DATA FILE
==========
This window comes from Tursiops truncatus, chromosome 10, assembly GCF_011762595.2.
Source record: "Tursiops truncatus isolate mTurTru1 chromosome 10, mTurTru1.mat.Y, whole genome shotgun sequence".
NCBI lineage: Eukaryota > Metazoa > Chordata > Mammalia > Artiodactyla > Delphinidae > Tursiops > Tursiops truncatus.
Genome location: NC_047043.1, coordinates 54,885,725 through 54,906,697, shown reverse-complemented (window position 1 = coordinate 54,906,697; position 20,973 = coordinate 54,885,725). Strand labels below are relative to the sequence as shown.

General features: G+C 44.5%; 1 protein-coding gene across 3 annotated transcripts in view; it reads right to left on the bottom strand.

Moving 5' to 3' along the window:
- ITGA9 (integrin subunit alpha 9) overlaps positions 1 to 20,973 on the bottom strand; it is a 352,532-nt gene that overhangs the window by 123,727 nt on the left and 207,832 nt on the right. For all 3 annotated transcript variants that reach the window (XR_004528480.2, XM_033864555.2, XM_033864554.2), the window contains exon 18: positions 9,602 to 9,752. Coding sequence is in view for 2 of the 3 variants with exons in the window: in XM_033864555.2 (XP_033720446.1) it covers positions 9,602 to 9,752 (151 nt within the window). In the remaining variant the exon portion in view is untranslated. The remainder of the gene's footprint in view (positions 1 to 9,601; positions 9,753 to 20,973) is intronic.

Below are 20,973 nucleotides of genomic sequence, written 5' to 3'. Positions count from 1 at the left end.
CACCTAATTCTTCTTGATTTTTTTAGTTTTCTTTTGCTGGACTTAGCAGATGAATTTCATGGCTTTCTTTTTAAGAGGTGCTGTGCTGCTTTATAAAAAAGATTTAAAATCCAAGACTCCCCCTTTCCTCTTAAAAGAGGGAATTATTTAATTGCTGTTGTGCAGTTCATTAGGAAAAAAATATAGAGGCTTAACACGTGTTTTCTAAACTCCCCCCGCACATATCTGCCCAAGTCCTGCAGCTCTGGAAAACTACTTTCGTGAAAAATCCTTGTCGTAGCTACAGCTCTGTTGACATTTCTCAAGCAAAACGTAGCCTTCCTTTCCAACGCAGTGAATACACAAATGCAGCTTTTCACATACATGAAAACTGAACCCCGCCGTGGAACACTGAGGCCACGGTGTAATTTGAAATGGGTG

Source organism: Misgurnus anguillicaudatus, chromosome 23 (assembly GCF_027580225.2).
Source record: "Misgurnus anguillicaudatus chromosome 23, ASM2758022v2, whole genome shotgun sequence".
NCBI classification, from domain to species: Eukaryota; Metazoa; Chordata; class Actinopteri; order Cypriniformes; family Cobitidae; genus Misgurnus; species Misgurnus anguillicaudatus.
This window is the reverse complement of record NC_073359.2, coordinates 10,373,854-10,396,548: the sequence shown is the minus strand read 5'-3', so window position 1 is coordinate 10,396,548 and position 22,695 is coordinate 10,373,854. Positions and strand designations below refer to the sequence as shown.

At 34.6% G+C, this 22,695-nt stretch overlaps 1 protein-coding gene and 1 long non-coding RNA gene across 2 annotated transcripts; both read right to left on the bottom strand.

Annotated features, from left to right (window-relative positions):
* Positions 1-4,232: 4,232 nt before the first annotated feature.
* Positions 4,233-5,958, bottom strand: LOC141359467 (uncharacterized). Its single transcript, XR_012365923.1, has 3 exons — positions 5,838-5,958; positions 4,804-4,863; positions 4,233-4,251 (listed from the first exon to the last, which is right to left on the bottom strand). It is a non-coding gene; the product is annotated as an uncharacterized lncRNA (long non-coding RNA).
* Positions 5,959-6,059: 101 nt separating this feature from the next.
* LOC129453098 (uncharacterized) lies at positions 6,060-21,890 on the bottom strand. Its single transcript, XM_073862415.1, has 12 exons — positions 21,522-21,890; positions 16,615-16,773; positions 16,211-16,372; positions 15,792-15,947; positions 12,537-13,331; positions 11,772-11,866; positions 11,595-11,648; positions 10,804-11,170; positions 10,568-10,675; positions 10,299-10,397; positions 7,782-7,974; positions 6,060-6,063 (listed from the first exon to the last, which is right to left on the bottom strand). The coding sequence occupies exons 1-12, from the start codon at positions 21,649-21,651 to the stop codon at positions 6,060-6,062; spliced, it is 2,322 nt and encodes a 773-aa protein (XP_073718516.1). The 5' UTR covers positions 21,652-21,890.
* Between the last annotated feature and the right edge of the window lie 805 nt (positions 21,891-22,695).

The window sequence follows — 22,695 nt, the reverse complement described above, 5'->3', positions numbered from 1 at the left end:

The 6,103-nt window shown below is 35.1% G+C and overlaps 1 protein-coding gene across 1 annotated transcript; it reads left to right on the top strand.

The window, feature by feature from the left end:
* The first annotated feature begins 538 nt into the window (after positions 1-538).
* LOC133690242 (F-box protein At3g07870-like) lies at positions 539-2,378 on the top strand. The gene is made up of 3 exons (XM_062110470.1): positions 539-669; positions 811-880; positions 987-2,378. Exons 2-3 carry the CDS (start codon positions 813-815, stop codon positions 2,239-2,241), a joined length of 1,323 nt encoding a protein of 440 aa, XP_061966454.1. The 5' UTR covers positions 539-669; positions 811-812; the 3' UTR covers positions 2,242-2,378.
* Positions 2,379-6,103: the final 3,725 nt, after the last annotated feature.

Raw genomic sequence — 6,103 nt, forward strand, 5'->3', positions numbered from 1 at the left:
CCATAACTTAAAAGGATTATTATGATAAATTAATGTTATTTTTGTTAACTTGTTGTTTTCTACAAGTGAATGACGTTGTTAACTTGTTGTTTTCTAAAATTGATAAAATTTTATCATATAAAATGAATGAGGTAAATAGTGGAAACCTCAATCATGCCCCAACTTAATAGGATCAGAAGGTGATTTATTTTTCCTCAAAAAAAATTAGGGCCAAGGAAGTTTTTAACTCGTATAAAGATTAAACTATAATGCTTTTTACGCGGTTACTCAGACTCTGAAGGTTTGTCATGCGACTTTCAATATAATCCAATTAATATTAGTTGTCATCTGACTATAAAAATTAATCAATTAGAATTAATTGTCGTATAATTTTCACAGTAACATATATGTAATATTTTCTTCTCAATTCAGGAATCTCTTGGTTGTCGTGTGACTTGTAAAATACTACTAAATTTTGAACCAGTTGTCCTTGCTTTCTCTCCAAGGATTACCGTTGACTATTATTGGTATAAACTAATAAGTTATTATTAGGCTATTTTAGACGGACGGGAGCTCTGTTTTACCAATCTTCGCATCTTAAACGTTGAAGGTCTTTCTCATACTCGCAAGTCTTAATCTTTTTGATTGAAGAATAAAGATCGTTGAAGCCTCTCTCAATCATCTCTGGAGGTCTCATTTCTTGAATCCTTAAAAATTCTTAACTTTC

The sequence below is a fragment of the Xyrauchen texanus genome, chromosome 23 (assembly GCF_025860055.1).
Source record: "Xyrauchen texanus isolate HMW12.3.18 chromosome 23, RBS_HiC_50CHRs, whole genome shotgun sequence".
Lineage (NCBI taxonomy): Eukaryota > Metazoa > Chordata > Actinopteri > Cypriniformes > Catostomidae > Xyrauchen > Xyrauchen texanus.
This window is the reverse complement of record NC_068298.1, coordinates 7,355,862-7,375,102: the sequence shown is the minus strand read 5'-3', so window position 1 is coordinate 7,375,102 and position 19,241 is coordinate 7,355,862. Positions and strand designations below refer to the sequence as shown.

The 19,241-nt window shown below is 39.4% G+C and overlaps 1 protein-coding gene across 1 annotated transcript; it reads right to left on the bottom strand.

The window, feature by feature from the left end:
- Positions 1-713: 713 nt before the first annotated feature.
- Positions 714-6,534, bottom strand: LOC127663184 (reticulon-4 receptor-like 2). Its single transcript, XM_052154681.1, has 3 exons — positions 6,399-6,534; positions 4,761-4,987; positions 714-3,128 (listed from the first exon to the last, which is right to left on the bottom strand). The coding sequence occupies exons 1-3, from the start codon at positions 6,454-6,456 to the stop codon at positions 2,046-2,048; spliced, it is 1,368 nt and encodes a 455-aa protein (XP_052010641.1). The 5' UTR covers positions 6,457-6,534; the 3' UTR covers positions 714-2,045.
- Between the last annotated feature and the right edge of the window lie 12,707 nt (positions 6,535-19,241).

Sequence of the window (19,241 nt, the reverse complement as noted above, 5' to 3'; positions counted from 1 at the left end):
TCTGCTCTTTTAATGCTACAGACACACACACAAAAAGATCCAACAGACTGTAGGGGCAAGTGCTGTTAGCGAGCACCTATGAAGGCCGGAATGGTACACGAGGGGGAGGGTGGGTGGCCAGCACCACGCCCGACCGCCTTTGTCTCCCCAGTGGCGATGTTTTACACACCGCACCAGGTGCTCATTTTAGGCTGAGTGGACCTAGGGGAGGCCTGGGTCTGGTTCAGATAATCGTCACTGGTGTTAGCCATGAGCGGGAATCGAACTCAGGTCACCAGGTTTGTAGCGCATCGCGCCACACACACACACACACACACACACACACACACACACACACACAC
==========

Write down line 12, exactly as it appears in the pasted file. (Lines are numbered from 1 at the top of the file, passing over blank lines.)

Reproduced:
NCBI classification, from domain to species: Eukaryota; Metazoa; Chordata; class Actinopteri; order Cypriniformes; family Cobitidae; genus Misgurnus; species Misgurnus anguillicaudatus.